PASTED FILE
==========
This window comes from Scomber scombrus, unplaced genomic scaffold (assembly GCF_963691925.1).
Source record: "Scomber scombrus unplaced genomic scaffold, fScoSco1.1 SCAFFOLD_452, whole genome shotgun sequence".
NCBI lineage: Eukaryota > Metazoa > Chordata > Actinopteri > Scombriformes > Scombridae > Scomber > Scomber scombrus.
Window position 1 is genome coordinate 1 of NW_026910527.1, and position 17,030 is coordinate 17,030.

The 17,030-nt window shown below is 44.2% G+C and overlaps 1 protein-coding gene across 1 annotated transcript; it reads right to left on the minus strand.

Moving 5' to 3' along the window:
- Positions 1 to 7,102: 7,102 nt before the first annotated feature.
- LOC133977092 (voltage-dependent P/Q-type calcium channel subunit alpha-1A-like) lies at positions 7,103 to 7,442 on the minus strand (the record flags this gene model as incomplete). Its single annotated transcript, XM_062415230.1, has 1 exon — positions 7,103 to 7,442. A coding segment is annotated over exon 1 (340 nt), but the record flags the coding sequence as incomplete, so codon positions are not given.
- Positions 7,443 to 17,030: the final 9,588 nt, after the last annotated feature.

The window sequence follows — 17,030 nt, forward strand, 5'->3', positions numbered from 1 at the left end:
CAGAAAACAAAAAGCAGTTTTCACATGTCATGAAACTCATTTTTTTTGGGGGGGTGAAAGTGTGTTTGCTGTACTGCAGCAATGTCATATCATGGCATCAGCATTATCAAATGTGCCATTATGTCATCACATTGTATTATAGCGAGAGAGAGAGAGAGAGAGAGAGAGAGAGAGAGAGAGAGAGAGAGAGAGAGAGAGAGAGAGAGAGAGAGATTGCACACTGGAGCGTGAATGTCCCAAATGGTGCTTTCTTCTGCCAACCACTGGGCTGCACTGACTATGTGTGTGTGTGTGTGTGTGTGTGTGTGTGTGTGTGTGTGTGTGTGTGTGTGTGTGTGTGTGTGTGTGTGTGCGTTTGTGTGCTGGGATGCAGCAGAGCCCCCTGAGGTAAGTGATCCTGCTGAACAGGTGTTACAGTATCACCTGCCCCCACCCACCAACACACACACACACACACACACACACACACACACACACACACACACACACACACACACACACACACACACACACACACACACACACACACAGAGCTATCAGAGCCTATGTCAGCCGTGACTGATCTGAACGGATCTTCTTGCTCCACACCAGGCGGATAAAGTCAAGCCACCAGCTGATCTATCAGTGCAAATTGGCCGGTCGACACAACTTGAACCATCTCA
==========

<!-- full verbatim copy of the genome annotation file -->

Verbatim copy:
This window comes from Scomber scombrus, unplaced genomic scaffold (assembly GCF_963691925.1).
Source record: "Scomber scombrus unplaced genomic scaffold, fScoSco1.1 SCAFFOLD_452, whole genome shotgun sequence".
NCBI lineage: Eukaryota > Metazoa > Chordata > Actinopteri > Scombriformes > Scombridae > Scomber > Scomber scombrus.
Window position 1 is genome coordinate 1 of NW_026910527.1, and position 17,030 is coordinate 17,030.

The 17,030-nt window shown below is 44.2% G+C and overlaps 1 protein-coding gene across 1 annotated transcript; it reads right to left on the minus strand.

Moving 5' to 3' along the window:
- Positions 1 to 7,102: 7,102 nt before the first annotated feature.
- LOC133977092 (voltage-dependent P/Q-type calcium channel subunit alpha-1A-like) lies at positions 7,103 to 7,442 on the minus strand (the record flags this gene model as incomplete). Its single annotated transcript, XM_062415230.1, has 1 exon — positions 7,103 to 7,442. A coding segment is annotated over exon 1 (340 nt), but the record flags the coding sequence as incomplete, so codon positions are not given.
- Positions 7,443 to 17,030: the final 9,588 nt, after the last annotated feature.

The window sequence follows — 17,030 nt, forward strand, 5'->3', positions numbered from 1 at the left end:
CAGAAAACAAAAAGCAGTTTTCACATGTCATGAAACTCATTTTTTTTGGGGGGGTGAAAGTGTGTTTGCTGTACTGCAGCAATGTCATATCATGGCATCAGCATTATCAAATGTGCCATTATGTCATCACATTGTATTATAGCGAGAGAGAGAGAGAGAGAGAGAGAGAGAGAGAGAGAGAGAGAGAGAGAGAGAGAGAGAGAGAGAGAGAGATTGCACACTGGAGCGTGAATGTCCCAAATGGTGCTTTCTTCTGCCAACCACTGGGCTGCACTGACTATGTGTGTGTGTGTGTGTGTGTGTGTGTGTGTGTGTGTGTGTGTGTGTGTGTGTGTGTGTGTGTGTGTGTGTGCGTTTGTGTGCTGGGATGCAGCAGAGCCCCCTGAGGTAAGTGATCCTGCTGAACAGGTGTTACAGTATCACCTGCCCCCACCCACCAACACACACACACACACACACACACACACACACACACACACACACACACACACACACACACACACACACACACACACACACACACACACACAGAGCTATCAGAGCCTATGTCAGCCGTGACTGATCTGAACGGATCTTCTTGCTCCACACCAGGCGGATAAAGTCAAGCCACCAGCTGATCTATCAGTGCAAATTGGCCGGTCGACACAACTTGAACCATCTCA